Is Long Term Care insurance on life support? There are new insurance products now available that might offer better long term care benefits than a traditional LTC policy.
Did you know that 70 PERCENT of people over age 65 will need long term care? And there’s a 91 PERCENT chance that either you or your spouse will need long term care…at some point.
Long Term Care (LTC) is defined as needing assistance with the basic Activities of Daily Living (ADL), which include: Eating, Dressing, Bathing, Toileting, Continence, and Transferring.
Since the early 1970s, Long Term Care insurance has helped many families financially deal the high cost of long term care. A traditional Long Term Care policy can help you pay some of the high medical costs that are associated with delivering this type of special care (home health care, assisted living expenses, nursing home confinement, etc.), which can run as high as $150,000 a year.
But traditional Long Term Care insurance has a few drawbacks. It’s expensive and premiums can and do increase from time to time, as they are not guaranteed. Plus, since these policies don’t accumulate cash value, so if you cancel the policy, there’s no partial refund or cash back. And if you want to get best rates, you need to buy this type of product when you’re young and healthy.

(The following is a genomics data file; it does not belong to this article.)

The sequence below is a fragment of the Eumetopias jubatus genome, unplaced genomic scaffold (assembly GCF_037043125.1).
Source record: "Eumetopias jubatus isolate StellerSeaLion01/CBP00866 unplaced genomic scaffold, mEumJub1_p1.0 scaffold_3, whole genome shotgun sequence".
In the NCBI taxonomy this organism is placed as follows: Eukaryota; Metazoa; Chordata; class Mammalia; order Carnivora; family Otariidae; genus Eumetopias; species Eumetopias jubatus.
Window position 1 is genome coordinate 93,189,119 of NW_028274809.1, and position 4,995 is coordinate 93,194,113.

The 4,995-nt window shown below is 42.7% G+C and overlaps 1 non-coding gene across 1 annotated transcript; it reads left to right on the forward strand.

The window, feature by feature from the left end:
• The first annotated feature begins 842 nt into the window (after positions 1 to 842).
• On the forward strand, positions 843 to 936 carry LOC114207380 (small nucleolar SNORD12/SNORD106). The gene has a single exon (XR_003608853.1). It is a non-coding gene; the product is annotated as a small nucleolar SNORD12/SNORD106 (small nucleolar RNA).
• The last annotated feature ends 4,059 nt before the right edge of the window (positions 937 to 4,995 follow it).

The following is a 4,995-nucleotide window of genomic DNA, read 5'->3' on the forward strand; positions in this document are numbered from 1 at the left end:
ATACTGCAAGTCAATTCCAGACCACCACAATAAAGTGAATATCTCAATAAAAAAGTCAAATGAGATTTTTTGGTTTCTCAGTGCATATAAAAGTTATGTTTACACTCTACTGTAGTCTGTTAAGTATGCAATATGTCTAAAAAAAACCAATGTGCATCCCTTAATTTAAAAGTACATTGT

Because of these drawbacks and more, some insurance companies have actually stopped selling Long Term Care policies altogether, according to a recent article in the Chicago Tribune.
Are there any new LTC insurance products out there?
Over the last few years, several insurance carriers have been offering some products that are more flexible for consumers concerned about planning for their possible future LTC needs. They’re called “hybrid” policies. A hybrid policy combines the best parts of two different types of product into a single policy.
A Long Term Care/Life Insurance hybrid policy can pay for long-term care that regular health insurance or Medicare doesn’t cover. As reported in the New York Times, sales of such hybrid polices have doubled since 2008, to more than $2.4 billion in 2016, according to the Life Insurance and Market Research Association (LIMRA).
The two basic LTC hybrid policies are:
Life insurance with an Accelerated Death Benefit Rider – This type of hybrid policy doesn’t technically deliver long-term care coverage. It just hastens the delivery of your life insurance policy’s death benefit, so YOU can personally prosper from it, instead of your beneficiaries. The benefits of this particular type of rider are essentially the same as a standard, separate Accelerated Death Benefit policy. This specific type of rider is not offered by all insurance carriers.
Life insurance with LTC Rider – This type of hybrid policy does offer LTC-style benefits, but costs more. Policies are available in both single-premium and pay-as-you-go designs. The healthier you are, the less you’ll pay in premiums. If you don’t end up using the LTC benefits, the pot of money those policies create is simply paid out to your beneficiaries at your death.
These LTC riders generally are only available with Permanent Life policies, such as Universal Life, Indexed Universal Life, and Whole Life.
So are individual Long Term Care policies D.O.A.? Well, if traditional LTC polices are not dying, they’re definitely on life support. But these new LTC hybrid products are more consumer-friendly and offer more options, without reinventing the wheel.